Why don't all those people moving to this country learn how to speak English? I mean, if they're going to live here, they ought to learn our language, right?
Let's offer them a little English lesson. You be the teacher, and I'll be the student.
"OK, let's begin with something basic," you say to me, "such as how to use the articles a, an and the."
"That's question I have," I say.
"No," you say, "that's a question you have. Use the article a (or an) before a noun whose specific identity is not known. Use the article the before a noun whose identity is known. For example, 'They wanted to buy a house, and they liked the house next to mine."
"That's the good answer," I say.
"No, you mean 'That's a good answer.'"
"But the answer is known to me, so shouldn't I say 'the good answer'?" I ask.
"Well, no. Article usage differs when a modifier comes between the article and the noun, as in 'That's a complex issue.'"
"Ah," I say, "so that was only a first rule."
"No, that was only the first rule."
"Let's go on. Use a (or an) with singular nouns that can be counted, as in 'I can drive a car.' Do not use a (or an) with nouns that cannot be counted, as in 'I like snow.'"
I think about that one for a moment and then say, "Maybe I should go to a college to study English."
"No," you say, "maybe you should 'go to college.' College is an exception."
"Ah, college is an exception. Now I understand. Exception is a count noun so I use an before it. But maybe I should go to university instead."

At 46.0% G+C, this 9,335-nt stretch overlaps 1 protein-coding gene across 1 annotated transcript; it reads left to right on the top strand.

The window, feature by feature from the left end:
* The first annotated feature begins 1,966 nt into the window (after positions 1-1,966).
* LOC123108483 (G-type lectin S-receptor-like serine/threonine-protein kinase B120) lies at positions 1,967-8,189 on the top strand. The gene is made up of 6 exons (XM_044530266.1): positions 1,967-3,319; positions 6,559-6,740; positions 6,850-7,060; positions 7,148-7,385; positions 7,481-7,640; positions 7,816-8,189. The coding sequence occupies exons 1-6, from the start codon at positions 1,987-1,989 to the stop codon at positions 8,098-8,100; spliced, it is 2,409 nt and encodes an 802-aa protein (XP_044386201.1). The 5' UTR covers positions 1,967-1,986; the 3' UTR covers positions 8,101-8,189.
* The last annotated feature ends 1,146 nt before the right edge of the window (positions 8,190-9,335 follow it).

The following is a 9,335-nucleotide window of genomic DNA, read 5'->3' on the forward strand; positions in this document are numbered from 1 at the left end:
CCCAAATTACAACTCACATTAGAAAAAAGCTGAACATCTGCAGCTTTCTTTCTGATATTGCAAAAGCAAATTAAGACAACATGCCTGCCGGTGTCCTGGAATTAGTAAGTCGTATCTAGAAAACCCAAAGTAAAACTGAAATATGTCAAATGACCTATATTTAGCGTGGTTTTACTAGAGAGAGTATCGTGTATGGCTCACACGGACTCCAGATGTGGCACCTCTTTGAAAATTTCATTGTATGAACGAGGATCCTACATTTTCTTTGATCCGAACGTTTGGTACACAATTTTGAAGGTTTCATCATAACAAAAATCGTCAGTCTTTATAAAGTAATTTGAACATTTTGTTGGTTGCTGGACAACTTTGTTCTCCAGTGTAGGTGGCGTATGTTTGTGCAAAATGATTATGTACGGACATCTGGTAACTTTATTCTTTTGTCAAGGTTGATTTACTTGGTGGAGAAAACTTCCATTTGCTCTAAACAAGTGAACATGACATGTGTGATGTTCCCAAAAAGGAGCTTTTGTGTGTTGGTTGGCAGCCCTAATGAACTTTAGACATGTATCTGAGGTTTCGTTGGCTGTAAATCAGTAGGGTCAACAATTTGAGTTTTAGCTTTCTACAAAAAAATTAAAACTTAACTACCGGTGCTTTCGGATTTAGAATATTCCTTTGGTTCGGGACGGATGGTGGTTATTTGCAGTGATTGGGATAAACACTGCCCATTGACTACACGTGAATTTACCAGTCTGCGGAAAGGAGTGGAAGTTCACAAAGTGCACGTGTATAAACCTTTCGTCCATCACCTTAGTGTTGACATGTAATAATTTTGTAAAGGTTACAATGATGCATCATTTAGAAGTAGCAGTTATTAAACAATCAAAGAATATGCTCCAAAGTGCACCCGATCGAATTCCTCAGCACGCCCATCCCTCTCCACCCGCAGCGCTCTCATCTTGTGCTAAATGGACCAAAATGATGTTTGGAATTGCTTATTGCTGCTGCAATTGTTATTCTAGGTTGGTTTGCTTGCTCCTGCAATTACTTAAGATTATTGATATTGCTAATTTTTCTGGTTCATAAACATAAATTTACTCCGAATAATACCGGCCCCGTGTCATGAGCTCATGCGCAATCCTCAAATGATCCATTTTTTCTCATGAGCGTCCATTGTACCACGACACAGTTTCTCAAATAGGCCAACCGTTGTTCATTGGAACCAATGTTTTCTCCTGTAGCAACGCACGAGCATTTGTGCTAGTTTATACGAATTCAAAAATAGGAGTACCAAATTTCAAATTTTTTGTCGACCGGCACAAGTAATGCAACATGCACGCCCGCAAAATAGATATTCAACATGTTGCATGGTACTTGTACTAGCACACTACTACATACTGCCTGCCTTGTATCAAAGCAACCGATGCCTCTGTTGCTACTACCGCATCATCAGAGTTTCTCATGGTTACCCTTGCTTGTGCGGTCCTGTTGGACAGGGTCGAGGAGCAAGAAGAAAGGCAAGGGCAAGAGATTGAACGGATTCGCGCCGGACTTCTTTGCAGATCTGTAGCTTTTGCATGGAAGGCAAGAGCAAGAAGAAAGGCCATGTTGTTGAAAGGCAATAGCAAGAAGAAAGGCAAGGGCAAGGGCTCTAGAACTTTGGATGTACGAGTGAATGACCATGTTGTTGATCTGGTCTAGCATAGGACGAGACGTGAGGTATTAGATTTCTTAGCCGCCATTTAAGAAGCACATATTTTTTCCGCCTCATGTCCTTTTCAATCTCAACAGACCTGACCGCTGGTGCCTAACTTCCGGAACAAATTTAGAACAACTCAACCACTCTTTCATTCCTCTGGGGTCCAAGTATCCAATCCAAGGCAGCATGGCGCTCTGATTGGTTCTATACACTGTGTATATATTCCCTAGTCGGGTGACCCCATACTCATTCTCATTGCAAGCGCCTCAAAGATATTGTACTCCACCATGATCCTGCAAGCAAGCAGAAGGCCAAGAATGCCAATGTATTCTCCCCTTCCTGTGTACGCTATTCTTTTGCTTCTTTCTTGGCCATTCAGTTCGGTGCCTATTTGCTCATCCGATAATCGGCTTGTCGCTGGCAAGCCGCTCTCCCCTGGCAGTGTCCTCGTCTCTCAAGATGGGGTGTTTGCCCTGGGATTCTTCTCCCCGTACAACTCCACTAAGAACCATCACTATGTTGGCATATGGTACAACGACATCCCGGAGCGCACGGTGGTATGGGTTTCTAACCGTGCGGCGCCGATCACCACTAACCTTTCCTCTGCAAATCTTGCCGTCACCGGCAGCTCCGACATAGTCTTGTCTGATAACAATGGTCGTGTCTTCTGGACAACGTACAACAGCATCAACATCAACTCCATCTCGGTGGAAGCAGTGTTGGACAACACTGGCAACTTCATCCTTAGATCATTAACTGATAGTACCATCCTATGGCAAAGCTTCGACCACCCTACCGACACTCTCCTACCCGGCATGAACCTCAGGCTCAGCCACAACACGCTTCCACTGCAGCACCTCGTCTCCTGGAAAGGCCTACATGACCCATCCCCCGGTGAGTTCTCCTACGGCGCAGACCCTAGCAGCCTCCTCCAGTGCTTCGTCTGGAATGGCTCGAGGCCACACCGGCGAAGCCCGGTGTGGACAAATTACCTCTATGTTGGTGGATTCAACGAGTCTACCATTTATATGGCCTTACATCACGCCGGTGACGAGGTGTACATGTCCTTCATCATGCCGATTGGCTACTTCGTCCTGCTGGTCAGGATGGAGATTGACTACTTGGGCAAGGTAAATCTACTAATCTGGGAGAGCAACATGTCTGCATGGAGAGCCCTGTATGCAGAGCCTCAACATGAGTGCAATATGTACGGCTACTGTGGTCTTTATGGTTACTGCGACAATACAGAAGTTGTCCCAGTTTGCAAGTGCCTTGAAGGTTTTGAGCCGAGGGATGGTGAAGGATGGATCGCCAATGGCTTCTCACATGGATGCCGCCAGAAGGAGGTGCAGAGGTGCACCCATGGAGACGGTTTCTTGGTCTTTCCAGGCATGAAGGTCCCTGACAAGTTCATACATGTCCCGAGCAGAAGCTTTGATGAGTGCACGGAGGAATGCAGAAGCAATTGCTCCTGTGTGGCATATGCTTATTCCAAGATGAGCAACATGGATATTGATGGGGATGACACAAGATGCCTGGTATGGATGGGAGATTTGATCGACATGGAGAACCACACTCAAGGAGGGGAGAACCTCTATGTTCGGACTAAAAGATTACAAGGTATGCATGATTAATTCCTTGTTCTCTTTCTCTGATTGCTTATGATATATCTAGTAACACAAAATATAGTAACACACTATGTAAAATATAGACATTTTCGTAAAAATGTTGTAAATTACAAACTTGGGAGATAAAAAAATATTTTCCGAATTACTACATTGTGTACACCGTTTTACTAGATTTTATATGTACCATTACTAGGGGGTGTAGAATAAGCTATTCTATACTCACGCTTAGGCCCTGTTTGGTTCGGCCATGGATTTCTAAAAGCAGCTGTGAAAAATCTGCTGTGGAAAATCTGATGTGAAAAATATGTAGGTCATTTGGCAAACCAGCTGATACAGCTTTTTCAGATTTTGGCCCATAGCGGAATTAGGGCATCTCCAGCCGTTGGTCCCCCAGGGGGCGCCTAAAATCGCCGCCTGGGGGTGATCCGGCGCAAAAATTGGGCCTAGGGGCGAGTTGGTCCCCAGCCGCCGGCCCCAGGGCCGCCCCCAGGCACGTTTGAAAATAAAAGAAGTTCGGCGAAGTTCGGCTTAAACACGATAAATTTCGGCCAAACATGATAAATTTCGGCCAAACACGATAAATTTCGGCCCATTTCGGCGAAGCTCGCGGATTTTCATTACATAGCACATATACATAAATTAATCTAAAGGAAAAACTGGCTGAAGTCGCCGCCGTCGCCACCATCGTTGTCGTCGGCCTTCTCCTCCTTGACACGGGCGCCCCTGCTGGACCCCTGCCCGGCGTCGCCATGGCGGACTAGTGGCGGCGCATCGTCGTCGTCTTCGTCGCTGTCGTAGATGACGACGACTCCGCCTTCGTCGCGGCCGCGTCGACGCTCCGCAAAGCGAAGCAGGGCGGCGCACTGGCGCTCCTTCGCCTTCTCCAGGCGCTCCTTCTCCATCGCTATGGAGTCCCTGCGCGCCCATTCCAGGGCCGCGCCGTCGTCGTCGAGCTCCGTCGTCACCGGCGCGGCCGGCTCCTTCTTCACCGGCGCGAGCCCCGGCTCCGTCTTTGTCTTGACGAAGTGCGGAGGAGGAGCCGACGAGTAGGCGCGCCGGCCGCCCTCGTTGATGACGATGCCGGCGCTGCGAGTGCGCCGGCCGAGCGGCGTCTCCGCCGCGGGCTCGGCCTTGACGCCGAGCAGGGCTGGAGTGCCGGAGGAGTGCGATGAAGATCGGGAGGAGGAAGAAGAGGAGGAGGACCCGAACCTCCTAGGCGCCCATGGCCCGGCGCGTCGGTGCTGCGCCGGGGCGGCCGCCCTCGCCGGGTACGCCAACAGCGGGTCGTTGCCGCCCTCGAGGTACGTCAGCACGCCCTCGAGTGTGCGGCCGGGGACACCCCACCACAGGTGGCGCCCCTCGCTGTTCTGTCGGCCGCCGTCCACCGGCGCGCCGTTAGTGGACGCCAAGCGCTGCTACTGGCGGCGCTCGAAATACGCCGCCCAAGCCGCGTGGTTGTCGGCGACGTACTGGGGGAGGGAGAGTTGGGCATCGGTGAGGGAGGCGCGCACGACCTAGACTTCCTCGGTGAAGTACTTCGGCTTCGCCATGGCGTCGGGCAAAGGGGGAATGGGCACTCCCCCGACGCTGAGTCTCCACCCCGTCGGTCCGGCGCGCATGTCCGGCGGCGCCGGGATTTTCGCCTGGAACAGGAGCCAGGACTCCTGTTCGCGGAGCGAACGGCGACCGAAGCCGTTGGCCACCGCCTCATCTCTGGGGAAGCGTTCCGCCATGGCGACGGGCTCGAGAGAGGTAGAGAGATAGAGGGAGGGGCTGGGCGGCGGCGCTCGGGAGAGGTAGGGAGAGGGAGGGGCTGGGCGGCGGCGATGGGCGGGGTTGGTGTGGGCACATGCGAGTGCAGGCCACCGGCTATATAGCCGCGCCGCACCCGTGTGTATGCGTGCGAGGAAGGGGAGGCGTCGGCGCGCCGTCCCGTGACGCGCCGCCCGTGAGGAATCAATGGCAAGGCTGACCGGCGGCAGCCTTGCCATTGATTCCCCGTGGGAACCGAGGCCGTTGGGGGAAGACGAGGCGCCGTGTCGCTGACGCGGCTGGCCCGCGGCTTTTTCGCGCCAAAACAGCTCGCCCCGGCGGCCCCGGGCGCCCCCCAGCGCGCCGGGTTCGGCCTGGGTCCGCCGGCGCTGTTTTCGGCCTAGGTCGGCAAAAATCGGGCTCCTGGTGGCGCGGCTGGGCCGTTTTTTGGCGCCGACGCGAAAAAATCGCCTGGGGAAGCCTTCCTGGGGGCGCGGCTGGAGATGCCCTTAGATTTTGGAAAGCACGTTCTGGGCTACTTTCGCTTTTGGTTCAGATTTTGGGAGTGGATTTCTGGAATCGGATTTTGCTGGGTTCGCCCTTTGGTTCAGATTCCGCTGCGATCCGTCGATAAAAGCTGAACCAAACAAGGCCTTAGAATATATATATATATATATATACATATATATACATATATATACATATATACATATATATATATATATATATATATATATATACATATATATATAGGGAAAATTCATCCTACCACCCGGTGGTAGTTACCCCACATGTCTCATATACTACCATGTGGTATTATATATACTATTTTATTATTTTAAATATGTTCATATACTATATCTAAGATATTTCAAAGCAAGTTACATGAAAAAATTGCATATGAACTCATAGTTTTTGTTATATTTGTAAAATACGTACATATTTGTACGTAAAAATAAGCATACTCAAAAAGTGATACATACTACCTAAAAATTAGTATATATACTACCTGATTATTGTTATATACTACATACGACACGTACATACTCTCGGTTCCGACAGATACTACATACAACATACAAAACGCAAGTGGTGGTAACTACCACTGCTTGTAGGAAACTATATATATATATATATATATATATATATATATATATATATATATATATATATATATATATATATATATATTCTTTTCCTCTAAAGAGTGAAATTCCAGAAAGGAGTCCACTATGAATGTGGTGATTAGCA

"Well, no," you say, "maybe you should go 'to a university.' University is not an exception."
"Hmm, college an exception, but university not an exception."
"Well, yes," you say. "Next, let's talk about verbs. In English, we have main verbs and helping verbs, as in 'I am walking,' where walking is the main verb and am is the helping verb."
"Yes, I am knowing that."
"Well, that's another subject."
"You mean another verb."
"Yes. I mean no," you say. "Anyway, certain verbs are followed by a gerund, which is a verbal noun that ends in -ing, as in 'I miss sailing.' Other verbs are followed by an infinitive, which is a verb formed with the word to, as in 'I hope to go next spring.' You need to learn which verbs take gerunds and which take infinitives."
"I love learning these rules!" I say. "Or should I be saying, 'I love to learn these rules'?"
"Well, some verbs such as love and hate may be followed by either a gerund or an infinitive with little or no difference in meaning, as in 'I hate complaining' and 'I hate to complain.'"
"Ah, I'm so glad I stopped to talk with you," I say, "and I'm so glad I stopped talking with you."